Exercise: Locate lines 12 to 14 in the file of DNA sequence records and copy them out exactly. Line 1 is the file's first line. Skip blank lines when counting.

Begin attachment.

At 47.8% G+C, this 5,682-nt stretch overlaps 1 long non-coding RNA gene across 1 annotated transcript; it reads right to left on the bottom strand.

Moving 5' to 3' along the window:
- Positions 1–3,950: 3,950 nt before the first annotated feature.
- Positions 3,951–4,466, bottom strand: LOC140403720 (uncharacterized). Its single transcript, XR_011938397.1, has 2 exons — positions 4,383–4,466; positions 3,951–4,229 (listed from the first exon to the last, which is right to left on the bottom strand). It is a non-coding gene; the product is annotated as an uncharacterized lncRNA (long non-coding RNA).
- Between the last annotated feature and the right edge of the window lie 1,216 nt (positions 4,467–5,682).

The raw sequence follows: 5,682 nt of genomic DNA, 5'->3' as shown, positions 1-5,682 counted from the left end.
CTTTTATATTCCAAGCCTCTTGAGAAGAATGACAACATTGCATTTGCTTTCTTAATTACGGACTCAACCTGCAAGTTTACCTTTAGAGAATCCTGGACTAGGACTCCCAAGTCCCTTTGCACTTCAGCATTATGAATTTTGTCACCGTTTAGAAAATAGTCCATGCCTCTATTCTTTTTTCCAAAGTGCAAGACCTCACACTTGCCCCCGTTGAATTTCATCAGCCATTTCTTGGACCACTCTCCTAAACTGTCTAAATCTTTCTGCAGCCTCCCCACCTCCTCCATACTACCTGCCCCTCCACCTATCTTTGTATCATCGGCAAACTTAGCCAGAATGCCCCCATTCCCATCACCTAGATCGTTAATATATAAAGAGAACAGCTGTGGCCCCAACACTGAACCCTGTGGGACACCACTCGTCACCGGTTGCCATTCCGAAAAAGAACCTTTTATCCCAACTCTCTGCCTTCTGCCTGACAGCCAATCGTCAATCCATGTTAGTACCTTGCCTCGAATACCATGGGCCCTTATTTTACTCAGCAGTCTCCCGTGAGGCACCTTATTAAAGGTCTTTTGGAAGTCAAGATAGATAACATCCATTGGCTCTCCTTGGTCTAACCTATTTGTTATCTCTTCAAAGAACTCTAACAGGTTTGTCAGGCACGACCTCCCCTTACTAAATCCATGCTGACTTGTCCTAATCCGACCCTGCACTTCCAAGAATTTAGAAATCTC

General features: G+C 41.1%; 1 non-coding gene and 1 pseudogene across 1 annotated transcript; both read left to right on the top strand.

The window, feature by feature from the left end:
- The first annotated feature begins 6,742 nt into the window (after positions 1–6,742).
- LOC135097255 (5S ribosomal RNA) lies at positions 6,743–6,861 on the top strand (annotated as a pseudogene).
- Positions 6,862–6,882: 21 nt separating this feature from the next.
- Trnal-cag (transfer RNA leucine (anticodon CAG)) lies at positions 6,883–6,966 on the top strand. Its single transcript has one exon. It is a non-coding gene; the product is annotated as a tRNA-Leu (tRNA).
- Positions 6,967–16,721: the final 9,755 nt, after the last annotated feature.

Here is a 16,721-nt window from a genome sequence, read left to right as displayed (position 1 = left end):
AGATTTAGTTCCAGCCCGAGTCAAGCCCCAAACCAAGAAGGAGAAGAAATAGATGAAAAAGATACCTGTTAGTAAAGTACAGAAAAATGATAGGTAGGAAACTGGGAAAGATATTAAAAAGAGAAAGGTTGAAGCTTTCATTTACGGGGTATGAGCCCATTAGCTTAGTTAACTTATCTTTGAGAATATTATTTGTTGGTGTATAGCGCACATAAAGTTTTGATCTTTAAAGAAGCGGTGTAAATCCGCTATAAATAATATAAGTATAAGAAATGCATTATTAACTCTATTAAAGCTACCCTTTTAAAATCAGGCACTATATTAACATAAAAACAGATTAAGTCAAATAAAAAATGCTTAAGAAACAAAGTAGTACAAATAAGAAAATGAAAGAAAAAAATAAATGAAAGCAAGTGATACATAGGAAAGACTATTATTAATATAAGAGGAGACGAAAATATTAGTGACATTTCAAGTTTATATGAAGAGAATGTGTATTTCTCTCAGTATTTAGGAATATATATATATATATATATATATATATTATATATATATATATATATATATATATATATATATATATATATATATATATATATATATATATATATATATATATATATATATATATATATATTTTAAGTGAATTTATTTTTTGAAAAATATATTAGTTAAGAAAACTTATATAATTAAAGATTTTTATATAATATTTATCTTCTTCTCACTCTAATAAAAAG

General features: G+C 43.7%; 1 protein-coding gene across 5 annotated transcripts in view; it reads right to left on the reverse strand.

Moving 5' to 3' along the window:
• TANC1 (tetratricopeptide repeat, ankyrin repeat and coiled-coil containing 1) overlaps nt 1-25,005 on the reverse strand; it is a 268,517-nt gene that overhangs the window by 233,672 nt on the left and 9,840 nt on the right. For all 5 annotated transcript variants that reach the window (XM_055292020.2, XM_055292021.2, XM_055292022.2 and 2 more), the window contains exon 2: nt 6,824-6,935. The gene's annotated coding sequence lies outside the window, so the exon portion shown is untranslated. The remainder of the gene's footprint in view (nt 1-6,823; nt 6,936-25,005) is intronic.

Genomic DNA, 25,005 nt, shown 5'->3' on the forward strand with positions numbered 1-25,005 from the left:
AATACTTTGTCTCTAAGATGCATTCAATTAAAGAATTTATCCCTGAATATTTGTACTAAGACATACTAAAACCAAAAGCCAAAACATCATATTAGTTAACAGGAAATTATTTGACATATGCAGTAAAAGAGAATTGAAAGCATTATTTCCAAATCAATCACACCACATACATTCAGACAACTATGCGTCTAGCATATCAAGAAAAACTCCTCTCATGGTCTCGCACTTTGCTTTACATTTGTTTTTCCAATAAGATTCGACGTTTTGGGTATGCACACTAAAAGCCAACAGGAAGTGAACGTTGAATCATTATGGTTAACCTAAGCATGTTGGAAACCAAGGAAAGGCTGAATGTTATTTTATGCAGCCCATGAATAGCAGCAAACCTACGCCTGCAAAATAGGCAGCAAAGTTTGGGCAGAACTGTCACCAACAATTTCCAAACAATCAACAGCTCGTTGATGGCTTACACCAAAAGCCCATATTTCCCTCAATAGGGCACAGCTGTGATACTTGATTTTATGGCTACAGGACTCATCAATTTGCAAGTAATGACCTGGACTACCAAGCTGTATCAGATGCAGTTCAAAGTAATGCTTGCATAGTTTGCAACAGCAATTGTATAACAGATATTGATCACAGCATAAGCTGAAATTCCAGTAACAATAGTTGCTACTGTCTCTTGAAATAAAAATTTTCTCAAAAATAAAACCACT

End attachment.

- Positions 6,862–6,882: 21 nt separating this feature from the next.
- Trnal-cag (transfer RNA leucine (anticodon CAG)) lies at positions 6,883–6,966 on the top strand. Its single transcript has one exon. It is a non-coding gene; the product is annotated as a tRNA-Leu (tRNA).
- Positions 6,967–16,721: the final 9,755 nt, after the last annotated feature.